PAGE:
When you cross the line from un-ternured to tenured, the game changes immensely in some ways and not nearly as much in others. However, tenure provides a certain kind of safety that when coupled with years of minimizing and intentionally forgetting, ultimately translates to forgetting what it is like to dependent on good evaluations, Senior scholars liking you or at least not being annoyed with you because you wore purple on a Tuesday, and people perceiving of you as smart but not a threat to any of the status quo ideas that predate you. People forget what it is like to be the girl in the corner with one wool sweater, sleeves rolled up to hide the hole, in a room of girls with closets full of cashmere (to reference Pat Hill Collins essay on class antagonism in academe).

And while I am making critical feminist references to class analysis and academe why not trot out some tried and true readings on the subject; each of the books below contain essays on the subject:

  1. Alsion Trash
  2. Anzaldúa & Moraga This Bridge Called My Back
  3. Collins Fighting Words
  4. Kadi Thinking Class
  5. Langhout et. al “Assessing Classism in Academic Settings”
  6. “Classless and Clueless at NWSA” (haven’t read this but have had it on my to read shelf for a while)

So I put it to you dear readers, those of you who are working class academics or simply people whose identities have been the source of others attempting to humiliate you in the workplace:

  1. do you seek out humiliation?
  2. If so, why?
  3. what do you think the purpose of humiliation really is regardless of your own relationship to it?

As I always, it would be great to discuss it here for the people who don’t use twitter, but if you want to talk real time you know I’ll always answer your tweets.

College and Homes are Only for Rich People

At least that is what the NY Times would have you believe if you read Ron Lieber’s piece “Placing the Blame as Students Fall Into Debt“. While the latter part of his article breaks down blame according to three parties:

  1. The student & the student’s family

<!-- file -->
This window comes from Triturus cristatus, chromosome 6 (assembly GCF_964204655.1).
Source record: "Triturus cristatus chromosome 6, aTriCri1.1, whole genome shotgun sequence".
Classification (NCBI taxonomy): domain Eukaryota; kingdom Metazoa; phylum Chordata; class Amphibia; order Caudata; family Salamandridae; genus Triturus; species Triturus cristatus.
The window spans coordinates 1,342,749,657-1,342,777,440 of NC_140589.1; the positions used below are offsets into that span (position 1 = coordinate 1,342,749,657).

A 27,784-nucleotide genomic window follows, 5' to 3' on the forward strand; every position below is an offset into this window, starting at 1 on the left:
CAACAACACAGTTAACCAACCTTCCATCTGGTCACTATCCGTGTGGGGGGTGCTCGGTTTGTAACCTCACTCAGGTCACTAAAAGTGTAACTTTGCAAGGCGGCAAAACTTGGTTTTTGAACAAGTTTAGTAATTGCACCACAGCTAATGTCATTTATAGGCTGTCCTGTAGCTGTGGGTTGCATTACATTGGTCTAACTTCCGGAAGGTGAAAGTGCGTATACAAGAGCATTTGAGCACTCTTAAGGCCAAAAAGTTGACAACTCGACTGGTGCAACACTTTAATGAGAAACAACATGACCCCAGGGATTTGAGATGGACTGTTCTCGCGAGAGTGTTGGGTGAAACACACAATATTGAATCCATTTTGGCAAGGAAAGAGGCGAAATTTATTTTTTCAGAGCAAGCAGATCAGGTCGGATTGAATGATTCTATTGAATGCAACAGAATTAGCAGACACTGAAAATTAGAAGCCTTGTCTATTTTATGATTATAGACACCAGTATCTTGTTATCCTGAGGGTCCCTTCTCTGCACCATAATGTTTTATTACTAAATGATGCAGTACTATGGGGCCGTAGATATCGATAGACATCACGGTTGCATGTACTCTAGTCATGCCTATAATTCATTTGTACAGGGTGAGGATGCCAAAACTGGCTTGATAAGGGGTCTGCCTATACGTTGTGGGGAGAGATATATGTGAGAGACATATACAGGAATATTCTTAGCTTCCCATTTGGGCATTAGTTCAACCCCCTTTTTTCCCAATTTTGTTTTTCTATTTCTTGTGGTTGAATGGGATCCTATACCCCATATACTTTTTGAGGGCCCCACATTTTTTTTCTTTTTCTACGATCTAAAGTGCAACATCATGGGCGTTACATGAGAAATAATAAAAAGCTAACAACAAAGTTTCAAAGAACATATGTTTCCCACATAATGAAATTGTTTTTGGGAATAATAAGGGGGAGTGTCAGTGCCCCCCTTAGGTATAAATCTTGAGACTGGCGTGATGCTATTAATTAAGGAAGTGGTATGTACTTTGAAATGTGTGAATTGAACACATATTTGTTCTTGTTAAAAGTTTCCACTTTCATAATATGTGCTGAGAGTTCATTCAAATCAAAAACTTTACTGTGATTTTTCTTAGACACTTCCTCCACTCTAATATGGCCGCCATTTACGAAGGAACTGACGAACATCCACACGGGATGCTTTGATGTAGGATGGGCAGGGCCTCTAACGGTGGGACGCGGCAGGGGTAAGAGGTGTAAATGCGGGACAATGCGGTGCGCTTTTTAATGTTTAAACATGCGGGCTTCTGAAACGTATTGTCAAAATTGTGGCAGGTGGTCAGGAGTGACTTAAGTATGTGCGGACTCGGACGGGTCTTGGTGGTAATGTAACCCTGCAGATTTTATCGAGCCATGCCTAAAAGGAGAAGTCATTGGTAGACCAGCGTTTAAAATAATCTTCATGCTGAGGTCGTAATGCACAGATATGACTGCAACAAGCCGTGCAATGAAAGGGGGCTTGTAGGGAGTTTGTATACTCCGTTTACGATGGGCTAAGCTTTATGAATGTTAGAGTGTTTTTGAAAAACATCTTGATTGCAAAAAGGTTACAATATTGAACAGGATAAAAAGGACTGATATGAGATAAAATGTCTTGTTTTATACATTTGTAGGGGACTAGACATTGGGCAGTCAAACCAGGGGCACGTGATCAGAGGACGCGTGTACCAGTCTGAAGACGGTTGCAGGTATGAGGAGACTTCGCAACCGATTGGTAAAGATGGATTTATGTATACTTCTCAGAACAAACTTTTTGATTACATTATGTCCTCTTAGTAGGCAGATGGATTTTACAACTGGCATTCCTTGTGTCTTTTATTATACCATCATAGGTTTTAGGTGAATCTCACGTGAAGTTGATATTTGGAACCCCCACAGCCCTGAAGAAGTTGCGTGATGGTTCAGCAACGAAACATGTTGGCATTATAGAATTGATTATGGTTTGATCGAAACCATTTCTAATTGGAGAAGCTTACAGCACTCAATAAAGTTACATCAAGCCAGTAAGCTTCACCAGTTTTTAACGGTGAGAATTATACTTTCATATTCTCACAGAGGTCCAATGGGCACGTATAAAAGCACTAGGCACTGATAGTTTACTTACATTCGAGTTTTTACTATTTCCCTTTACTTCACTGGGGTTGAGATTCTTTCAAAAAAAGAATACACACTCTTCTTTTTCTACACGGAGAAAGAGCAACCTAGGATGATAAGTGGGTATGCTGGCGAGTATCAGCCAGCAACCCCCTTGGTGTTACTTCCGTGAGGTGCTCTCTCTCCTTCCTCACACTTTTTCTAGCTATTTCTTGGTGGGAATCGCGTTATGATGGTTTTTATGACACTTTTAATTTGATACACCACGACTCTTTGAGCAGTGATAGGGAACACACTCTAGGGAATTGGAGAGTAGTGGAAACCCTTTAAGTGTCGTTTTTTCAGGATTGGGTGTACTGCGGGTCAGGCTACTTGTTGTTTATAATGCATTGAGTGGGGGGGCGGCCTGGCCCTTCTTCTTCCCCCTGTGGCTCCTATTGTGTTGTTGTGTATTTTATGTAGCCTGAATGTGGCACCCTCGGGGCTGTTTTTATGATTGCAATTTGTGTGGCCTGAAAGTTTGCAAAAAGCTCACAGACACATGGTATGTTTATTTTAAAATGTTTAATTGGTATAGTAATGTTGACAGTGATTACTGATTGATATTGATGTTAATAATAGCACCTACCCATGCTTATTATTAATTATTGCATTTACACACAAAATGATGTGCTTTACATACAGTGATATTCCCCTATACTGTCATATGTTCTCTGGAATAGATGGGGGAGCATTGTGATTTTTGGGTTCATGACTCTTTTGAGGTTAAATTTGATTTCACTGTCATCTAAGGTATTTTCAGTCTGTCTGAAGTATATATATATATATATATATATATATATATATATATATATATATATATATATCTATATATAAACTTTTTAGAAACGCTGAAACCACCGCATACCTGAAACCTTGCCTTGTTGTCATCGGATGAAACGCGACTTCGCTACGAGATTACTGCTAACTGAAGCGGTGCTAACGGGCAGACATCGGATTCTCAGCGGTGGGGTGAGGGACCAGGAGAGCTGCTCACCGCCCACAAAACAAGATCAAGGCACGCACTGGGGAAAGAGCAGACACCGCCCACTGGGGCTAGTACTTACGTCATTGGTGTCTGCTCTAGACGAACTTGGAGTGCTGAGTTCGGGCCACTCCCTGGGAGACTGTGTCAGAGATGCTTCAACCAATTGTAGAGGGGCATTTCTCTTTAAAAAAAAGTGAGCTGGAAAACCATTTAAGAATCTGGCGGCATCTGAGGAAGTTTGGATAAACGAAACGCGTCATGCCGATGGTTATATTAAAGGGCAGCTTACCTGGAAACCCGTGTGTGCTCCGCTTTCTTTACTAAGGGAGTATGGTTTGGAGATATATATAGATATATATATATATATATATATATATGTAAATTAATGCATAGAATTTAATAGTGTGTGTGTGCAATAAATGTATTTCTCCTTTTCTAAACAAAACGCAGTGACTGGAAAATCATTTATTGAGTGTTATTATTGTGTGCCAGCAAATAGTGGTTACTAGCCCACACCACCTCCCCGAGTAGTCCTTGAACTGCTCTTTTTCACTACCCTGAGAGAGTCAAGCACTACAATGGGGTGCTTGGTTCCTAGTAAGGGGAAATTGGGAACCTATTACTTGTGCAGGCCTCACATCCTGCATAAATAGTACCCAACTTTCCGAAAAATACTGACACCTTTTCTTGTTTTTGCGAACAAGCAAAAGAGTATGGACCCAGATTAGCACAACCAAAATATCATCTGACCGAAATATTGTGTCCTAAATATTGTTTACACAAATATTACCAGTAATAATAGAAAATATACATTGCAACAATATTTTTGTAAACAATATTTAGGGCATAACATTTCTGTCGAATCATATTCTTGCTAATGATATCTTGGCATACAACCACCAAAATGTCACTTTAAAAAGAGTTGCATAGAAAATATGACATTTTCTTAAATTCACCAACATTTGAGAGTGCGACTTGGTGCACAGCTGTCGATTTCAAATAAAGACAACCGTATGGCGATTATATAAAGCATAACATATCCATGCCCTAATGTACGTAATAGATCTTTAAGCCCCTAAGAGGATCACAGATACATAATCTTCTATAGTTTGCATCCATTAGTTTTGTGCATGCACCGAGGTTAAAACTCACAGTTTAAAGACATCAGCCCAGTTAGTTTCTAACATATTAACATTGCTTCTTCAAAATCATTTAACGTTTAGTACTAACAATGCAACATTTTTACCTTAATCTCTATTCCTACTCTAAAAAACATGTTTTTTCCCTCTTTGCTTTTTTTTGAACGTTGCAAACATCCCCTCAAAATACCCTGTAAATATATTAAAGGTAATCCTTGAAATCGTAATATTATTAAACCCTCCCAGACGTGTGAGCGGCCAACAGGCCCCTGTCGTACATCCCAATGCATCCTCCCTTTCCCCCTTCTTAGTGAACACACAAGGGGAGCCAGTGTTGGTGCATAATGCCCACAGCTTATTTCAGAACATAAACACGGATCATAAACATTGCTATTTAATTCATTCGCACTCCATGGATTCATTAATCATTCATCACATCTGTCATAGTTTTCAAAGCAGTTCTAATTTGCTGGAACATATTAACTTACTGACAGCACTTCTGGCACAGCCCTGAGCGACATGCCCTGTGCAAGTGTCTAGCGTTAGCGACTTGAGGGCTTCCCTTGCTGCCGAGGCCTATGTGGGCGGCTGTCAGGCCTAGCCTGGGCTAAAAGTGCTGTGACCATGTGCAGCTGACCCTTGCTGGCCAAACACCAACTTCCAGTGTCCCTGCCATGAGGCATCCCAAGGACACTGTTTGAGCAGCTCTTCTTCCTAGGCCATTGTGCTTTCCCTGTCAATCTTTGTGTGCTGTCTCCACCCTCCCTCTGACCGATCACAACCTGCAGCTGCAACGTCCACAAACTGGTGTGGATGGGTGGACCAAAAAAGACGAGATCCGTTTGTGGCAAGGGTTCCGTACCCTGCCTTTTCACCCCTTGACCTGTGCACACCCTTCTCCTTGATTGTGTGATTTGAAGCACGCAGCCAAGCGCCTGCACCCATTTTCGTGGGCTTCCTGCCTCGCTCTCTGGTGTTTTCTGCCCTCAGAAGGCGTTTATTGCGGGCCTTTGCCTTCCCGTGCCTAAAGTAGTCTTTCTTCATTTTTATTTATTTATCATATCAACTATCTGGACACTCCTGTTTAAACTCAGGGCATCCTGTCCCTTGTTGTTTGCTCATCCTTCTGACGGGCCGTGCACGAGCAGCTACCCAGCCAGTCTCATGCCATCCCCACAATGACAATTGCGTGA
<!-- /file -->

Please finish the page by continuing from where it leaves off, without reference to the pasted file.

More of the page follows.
2. The Lender
  3. The University

The first half of the article draws parallels between seemingly clueless home buyers who the article implies may have lied about their incomes, “just like the mortgage lenders who didn’t ask borrowers to verify their incomes.”, and students who mortgaged their futures without anyway of predicting their actual incomes. In this version of the story, the borrowers are both ignorant and greedy.

  • Ignorant because they entered into loan agreements that they “should have known” were beyond their means.
  • Greedy because they were so focused on “keeping up with the Jones’ ” that they did not bother to think about the consequences of their choices.

The first supposition requires everyone to believe in the all knowing market in which actors, in this case students or home buyers, know exactly what the cost of their purchase will be and exactly how much work-salary they can command to pay for that purchase in the long term. Just like the outdated immigration model that argues that people move based on known economic and social opportunities abroad, the reality is much more complicated. In both cases, students and home buyers had no way of knowing that the United States would enter a recession to rival the Dust Bowl. They could not have predicted that job losses in the country would hover around the double digits nationally and be as high as 35-50% for specific ethnic groups + genders in certain parts of the country. And while home ownership is something that can come later in life, educational attainment is directly tied to employment and income potential in this country.

Both popular media and scientific research encouraged students to see college as a requirement. Every day for years advertisements ran on local channels and basic cable across the country telling high school students that they would be stuck working for minimum wage in dead end jobs without college degrees. While these ads are fewer now that the economic crisis has shifted the way we look at education, they still run today. These ads are backed up by data on:

  • income potential